Many patients who have recovered from Covid-19 may lose their immunity to the disease within months, according to research from scientists at King's College London, which, if proven true, will have wide implications for vaccine development and could put a "nail in the coffin" in the idea that herd immunity to the coronavirus is attainable.
- Researchers at King's College repeatedly tested 96 patients between March and June, all of whom were confirmed to have had Covid-19 via a PCR test or a positive antibody test.
- According to the research, which has not yet been peer-reviewed, the level of antibodies capable of combating the coronavirus peaked about three weeks after the onset of symptoms but quickly declined.
- Roughly 60% of patients tested produced "potent" antibodies while battling the coronavirus, but just 16.7% had the same level of potency detectable a mere 65 days later.
- The magnitude of the antibody response depended on the disease's severity, with antibody levels both higher and longer-lasting in more severe cases.
- For some milder cases, antibodies became undetectable after approximately 50 days, "highlighting the transient nature of the [antibody] response towards SARS-CoV-2 in some individuals."
It's important to note that this is a longitudinal study that has not been peer-reviewed. If it turns out to be supported by other research, the ramifications on the durability of vaccine protection would be substantial. Most significantly, it would mean that herd immunity to the coronavirus is likely unachievable. Many scientists have previously predicted individuals may be susceptible to being infected by Covid-19 repeatedly because short-term immunity and reinfection has been observed in other human coronaviruses. Earlier this month, a study by leading Spanish epidemiologists published by the medical journal The Lancet found that just 14% of individuals who had tested positive for coronavirus antibodies in an initial round of testing tested positive for antibodies in subsequent tests carried out weeks later. The King's College study "puts another nail in the coffin of the dangerous concept of herd immunity," said professor Jonathan Heeney, a virologist at the University of Cambridge.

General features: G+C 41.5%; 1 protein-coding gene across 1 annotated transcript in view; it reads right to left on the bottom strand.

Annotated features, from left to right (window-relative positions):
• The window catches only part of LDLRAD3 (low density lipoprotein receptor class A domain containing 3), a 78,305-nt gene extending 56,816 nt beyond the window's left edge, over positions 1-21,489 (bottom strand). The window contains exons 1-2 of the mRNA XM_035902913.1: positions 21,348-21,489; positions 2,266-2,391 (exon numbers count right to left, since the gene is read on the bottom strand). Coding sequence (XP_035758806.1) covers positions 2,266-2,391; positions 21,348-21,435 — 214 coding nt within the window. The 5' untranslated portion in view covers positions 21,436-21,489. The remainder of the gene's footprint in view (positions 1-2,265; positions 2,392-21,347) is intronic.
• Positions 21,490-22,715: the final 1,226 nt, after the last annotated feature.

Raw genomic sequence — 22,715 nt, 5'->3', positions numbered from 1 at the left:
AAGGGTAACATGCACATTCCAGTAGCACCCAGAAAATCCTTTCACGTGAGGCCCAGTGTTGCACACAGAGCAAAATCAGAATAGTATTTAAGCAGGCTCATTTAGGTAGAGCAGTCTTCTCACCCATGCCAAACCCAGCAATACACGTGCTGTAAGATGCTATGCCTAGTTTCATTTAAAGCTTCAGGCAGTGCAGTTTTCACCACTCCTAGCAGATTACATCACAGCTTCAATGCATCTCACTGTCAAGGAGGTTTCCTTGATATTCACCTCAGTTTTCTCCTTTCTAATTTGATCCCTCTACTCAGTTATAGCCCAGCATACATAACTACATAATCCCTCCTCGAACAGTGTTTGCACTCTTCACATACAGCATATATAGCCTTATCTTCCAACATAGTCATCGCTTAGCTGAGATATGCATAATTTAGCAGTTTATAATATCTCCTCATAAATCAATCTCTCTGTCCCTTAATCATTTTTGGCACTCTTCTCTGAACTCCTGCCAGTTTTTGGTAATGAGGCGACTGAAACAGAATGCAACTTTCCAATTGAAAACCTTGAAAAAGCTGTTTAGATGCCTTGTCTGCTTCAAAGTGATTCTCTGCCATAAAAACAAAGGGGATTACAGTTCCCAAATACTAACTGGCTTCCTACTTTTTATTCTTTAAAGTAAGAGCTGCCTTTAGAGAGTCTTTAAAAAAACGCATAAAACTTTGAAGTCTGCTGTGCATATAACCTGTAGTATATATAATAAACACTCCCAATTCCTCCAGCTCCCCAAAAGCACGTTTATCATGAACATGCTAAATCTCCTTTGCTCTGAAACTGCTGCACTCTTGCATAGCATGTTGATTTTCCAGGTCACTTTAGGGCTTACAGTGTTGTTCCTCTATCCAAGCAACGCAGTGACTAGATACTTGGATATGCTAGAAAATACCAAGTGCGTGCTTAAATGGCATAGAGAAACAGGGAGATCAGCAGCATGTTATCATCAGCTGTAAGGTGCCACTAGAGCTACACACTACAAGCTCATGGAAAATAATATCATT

12,913,000: The coronavirus has infected more than 12,913,000 people worldwide as of Monday morning, according to the New York Times, leading to at least 569,100 fatalities.
"The good news is that the SARS-CoV-2 virus appears to make fewer errors when it reproduces than influenza viruses. Perhaps this will allow us to maintain our immunity for longer. Even that may be good enough to make the disease less severe on a second exposure." - Dr. Mark Kortepeter.
According to MIT Technology Review, "antibodies are not the only way people can fight off Covid-19. T cells, which seek and destroy cells infected with SARS-CoV-2, could also provide some protection." It adds that "we have not yet generated enough data from patients to be able to draw conclusions on immunity with a high degree of certainty. There have been anecdotal reports of people catching Covid-19 for a second time, but none have been confirmed."